This is what may be said on the one side, but after all something may be said on the other; not indeed to show that the prophecy is already fully accomplished, for it certainly is not, but to show that, granting this, such accomplishment as has to come has reference, not to Rome, but to some other object or objects of divine vengeance. I shall explain my meaning under two heads.

First, why has Rome not been destroyed hitherto? how was it that the barbarians left it? Babylon sank under the avenger brought against it—Rome has not: why is this? for if there has been a something to procrastinate the vengeance due to Rome hitherto, peradventure that obstacle may act again and again, and stay the uplifted hand of divine wrath till the end come. The cause of this unexpected respite seems to be simply this, that when the barbarians came down, God had a people in that city. Babylon was a mere prison of the Church; Rome had received her as a guest. The Church dwelt in Rome, and while her children suffered in the heathen city from the barbarians, so again they were the life and the salt of that city where they suffered.

Christians understood this at the time, and availed themselves of their position. They remembered Abraham's intercession for Sodom, and the gracious announcement made him, that, had there been ten righteous men therein, it would have been saved. {88}

When the city was worsted, threatened, and at length overthrown, the Pagans had cried out that Christianity was the cause of this. They said they had always flourished under their idols, and that these idols or devils (gods as they called them) were displeased with them for the numbers among them who had been converted to the faith of the Gospel, and had in consequence deserted them, given them over to their enemies, and brought vengeance upon them. On the other hand, they scoffed at the Christians, saying in effect, "Where is now your God? Why does He not save you? You are not better off than we;" they said, with the impenitent thief, "If thou be the Christ, save Thyself and us;" or with the multitude, "If He be the Son of God, let Him come down from the Cross." This was during the time of one of the most celebrated bishops and doctors of the Church, St. Augustine, and he replied to their challenge. He replied to them, and to his brethren also, some of whom were offended and shocked that such calamities should have happened to a city which had become Christian [Note 9]. He pointed to the cities which had already sinned and been visited, and showed that they had altogether perished, whereas Rome was still preserved. Here, then, he said, was the very fulfilment of the promise of God, announced to Abraham;—for the sake of the Christians in it, Rome was chastised, not overthrown utterly.

Historical facts support St. Augustine's view of things. God provided visibly, not only in His secret counsels, that the Church should be the salvation of the city. The fierce conqueror Alaric, who first came against it, exhorted his troops "to respect the Churches of the Apostles St. Peter and St. Paul, as holy and inviolable sanctuaries;" and he gave orders that a quantity of plate, consecrated {89} to St. Peter, should be removed into his Church from the place where it had been discovered [Note 10].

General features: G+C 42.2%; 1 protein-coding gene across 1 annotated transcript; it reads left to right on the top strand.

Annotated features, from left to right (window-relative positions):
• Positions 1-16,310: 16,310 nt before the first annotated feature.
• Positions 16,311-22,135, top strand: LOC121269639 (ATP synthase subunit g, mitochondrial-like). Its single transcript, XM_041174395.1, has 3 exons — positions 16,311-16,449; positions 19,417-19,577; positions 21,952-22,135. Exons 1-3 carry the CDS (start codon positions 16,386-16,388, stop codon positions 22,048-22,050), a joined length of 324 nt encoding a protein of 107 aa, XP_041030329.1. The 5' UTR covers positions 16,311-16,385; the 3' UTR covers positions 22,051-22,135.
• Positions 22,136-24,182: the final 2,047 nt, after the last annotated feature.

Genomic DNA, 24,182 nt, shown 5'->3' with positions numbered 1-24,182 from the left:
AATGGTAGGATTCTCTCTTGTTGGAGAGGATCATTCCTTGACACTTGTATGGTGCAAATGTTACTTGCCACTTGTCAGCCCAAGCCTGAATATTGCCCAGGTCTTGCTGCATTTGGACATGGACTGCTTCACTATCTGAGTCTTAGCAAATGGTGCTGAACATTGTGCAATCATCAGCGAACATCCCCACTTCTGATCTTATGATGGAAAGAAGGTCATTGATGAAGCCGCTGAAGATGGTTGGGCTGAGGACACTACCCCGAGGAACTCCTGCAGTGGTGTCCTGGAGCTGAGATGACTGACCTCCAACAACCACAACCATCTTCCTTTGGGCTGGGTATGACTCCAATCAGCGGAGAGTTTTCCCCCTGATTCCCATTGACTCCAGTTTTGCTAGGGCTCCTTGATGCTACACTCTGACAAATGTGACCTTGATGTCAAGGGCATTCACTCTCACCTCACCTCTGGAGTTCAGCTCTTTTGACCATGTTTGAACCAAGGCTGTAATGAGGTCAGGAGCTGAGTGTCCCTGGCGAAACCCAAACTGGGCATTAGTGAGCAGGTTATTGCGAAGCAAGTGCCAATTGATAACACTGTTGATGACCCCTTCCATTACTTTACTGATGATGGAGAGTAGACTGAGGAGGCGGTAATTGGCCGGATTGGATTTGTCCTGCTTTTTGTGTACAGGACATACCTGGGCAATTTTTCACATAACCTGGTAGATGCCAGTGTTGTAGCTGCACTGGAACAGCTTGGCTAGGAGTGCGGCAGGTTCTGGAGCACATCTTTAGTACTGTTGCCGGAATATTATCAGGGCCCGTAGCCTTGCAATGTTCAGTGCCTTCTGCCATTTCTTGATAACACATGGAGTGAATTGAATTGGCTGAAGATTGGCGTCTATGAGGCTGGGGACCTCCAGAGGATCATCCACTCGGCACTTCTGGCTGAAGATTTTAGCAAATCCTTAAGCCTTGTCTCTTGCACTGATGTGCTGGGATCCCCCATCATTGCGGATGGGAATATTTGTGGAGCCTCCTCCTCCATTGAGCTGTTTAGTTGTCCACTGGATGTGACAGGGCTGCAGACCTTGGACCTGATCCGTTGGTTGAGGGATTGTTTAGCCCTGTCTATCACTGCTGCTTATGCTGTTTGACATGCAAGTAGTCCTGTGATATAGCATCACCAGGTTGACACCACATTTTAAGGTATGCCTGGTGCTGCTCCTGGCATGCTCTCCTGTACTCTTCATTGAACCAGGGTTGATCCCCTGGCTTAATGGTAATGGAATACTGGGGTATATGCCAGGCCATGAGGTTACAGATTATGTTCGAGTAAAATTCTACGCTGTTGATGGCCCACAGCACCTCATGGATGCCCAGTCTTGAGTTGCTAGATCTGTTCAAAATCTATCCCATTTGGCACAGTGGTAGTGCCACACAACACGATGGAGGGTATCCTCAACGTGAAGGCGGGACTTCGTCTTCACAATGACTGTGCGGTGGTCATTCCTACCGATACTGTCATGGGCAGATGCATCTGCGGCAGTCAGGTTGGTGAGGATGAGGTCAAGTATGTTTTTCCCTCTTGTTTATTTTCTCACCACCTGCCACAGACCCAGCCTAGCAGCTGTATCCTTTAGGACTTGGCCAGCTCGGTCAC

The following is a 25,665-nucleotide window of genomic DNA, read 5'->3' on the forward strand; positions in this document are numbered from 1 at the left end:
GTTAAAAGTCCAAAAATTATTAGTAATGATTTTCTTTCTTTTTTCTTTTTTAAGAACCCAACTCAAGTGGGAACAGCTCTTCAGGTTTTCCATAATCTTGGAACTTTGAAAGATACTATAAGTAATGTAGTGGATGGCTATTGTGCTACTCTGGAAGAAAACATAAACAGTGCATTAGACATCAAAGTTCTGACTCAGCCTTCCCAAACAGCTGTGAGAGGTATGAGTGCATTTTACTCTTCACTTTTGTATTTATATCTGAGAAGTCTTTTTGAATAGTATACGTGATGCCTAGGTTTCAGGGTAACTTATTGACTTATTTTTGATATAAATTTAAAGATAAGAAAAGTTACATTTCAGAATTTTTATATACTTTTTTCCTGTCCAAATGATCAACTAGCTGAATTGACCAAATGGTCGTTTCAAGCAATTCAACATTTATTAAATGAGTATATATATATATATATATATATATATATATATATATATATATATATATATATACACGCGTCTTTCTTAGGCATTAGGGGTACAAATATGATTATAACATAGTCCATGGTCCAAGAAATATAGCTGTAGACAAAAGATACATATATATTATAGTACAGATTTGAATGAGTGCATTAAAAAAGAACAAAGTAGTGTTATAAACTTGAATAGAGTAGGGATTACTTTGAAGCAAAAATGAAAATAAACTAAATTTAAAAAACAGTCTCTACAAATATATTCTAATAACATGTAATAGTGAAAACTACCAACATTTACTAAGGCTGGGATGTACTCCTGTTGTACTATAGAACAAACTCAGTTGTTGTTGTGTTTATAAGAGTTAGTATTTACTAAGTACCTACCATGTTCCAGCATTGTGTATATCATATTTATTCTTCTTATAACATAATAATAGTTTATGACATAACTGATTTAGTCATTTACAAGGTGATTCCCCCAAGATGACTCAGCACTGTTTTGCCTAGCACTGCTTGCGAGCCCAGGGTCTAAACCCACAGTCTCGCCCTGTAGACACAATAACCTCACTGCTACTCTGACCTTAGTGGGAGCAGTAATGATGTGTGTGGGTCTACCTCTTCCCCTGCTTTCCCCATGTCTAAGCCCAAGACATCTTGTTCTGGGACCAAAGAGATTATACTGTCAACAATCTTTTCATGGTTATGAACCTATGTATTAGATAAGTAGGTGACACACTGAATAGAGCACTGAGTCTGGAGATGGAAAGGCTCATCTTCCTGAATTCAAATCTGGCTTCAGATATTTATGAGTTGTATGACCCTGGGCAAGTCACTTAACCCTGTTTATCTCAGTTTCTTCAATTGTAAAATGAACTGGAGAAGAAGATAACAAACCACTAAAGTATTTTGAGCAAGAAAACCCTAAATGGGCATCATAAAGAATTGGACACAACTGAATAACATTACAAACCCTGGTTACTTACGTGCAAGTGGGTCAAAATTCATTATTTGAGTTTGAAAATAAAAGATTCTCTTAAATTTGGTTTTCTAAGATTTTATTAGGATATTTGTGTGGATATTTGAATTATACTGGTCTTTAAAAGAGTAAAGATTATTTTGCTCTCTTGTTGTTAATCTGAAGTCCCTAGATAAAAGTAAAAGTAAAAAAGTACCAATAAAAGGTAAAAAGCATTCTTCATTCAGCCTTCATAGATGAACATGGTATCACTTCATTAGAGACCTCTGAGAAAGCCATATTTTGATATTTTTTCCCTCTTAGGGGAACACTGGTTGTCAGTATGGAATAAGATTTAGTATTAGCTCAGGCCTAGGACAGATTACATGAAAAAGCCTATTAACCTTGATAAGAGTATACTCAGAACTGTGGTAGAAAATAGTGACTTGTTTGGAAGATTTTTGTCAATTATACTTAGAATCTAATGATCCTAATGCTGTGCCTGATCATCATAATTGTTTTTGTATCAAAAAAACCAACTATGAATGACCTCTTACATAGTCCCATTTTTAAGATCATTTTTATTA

Again, fifty years afterwards, when Attila was advancing against the city, the Bishop of Rome of the day, St. Leo, formed one of a deputation of three, who went out to meet him, and was successful in arresting his purpose.

A few years afterwards, Genseric, the most savage of the barbarian conquerors, appeared before the defenceless city. The same fearless pontiff went out to meet him at the head of his clergy, and though he did not succeed in saving the city from pillage, yet he gained a promise that the unresisting multitude should be spared, the buildings protected from fire, and the captives from torture [Note 11].

Thus from the Goth, Hun, and Vandal did the Christian Church shield the guilty city in which she dwelt. What a wonderful rule of God's providence is herein displayed which occurs daily!—the Church sanctities, yet suffers with, the world,—sharing its sufferings, yet lightening them. In the case before us, she has (if we may humbly say it) suspended, to this day, the vengeance destined to fall upon that city which was drunk with the blood of the martyrs of Jesus. That vengeance has never fallen; it is still suspended; nor can reason be given why Rome has not fallen under the rule of God's general dealings with His rebellious creatures, and suffered (according to the prophecy) the fulness of God's wrath begun in it, except that a Christian Church is still in that city, sanctifying it, interceding for it, saving it. We in England consider that the Christian Church there has in process of time become infected with the sins of Rome itself, and has learned to be ambitious and cruel after the fashion of those who possessed the place aforetimes. Yet, if it were what many would make it, if it were as reprobate as {90} heathen Rome itself, what stays the judgment long ago begun? why does not the Avenging Arm, which made its first stroke ages since, deal its second and its third, till the city has fallen? Why is not Rome as Sodom and Gomorrah, if there be no righteous men in it?

This then is the first remark I would make as to that fulfilment of the prophecy which is not yet come; perhaps through divine mercy, it may be procrastinated even to the end, and never be fulfilled. Of this we can know nothing one way or the other.